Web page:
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Pete Finnigan's Oracle Security Weblog

This is the weblog for Pete Finnigan. Pete works in the area of Oracle security and he specialises in auditing Oracle databases for security issues. This weblog is aimed squarely at those interested in the security of their Oracle databases.

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CPU 12 July 2005



There are 47 security bugs fixed in this Critical Patch Update and these are spread across quite an array of Oracles products. The database is affected for versions 8.0.6, 8i Release 3, 9i release 1 and 2 and 10g Release 1. This time Enterprise manager Grid Control 10g, 10g Database Control and Application Server Control 9.0.4.0(1) are affected. Oracle 9i Application server 9i release 1 and 2 and 10g are affected as are Collaberation Suite release 2 and E-Business Suite and applications 11.0 and 11i. Finally Workflow 11.5.1 to 11.5.9.5, Forms and Reports 4.5.10.22 and 6.0.8.25, JInitiator, versions 1.1.8, 1.3.1, Developer Suite, versions 9.0.2.3, 9.0.4, 9.0.4.1, 9.0.5, 10.1.2 and Express Server, version 6.3.4.0.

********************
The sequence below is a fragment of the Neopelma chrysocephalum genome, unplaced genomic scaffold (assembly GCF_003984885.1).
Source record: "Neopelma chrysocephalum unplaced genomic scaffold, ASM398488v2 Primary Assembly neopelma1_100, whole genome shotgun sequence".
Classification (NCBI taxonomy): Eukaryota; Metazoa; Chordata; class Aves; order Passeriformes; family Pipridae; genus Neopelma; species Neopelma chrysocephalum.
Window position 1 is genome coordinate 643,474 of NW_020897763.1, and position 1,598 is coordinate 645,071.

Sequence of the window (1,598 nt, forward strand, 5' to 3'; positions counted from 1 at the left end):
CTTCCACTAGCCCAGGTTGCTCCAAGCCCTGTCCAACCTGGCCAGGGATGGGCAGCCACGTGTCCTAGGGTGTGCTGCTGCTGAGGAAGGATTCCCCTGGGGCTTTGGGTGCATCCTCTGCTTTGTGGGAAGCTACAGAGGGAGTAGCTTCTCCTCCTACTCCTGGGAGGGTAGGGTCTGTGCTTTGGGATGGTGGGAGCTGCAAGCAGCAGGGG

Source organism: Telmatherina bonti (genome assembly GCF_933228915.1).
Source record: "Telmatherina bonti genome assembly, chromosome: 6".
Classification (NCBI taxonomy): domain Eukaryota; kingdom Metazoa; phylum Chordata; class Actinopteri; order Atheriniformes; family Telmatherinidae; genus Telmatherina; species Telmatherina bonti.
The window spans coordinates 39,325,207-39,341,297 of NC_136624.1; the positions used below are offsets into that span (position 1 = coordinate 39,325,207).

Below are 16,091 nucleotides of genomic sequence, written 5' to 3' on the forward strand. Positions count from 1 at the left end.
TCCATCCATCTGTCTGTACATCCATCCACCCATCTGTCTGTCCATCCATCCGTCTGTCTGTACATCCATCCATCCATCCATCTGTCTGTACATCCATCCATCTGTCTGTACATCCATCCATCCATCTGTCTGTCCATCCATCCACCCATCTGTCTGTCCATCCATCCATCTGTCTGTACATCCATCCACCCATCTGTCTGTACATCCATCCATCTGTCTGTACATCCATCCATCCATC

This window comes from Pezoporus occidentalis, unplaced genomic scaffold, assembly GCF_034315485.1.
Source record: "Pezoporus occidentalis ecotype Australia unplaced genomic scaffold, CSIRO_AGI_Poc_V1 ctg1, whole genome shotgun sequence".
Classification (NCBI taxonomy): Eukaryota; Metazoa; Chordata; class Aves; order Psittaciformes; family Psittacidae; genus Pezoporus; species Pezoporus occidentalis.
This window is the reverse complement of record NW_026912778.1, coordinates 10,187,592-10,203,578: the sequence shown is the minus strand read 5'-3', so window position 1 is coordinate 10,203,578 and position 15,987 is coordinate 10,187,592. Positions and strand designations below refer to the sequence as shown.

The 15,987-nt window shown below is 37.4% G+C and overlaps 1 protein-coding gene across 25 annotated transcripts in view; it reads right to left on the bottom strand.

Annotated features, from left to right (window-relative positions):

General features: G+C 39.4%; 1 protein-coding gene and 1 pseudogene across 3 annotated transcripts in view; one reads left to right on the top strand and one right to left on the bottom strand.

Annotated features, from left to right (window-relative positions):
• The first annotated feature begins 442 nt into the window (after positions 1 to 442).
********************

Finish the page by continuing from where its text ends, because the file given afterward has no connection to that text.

There are no vulnerabilities affecting installed clients that are not accompanied by a database server install. This CPU July 2005 does not need to be installed on client only installations if a previous CPU has been applied or alert #68.

There is a pre-installation note and risk matrix for each group of products. It is interesting to note that Oracle says it has tested each vulnerability in isolation and has not tested for blended attacks using more than one of the reported vulnerabilities.

Quite a few people are credited with discovering bugs. These include Alex Kornbrust, Esteban Mart�nez Fay�, Gerhard Eschelbeck, Stephen Kost , David Litchfield, Michael Murray, Aaron C. Newman and Mike Sues. There are a few new names that we have not normally seen in the recent times of Oracle Security bugs.

It is also quite interesting that this time there are no PeopleSoft fixes included in this patch update.

There are then five sections detailing the bugs found. There is not a great deal of detail as usual. Only sparse mention of components and packages that are vulnerable. Sometimes this is enough to get an idea of the type of bug involved.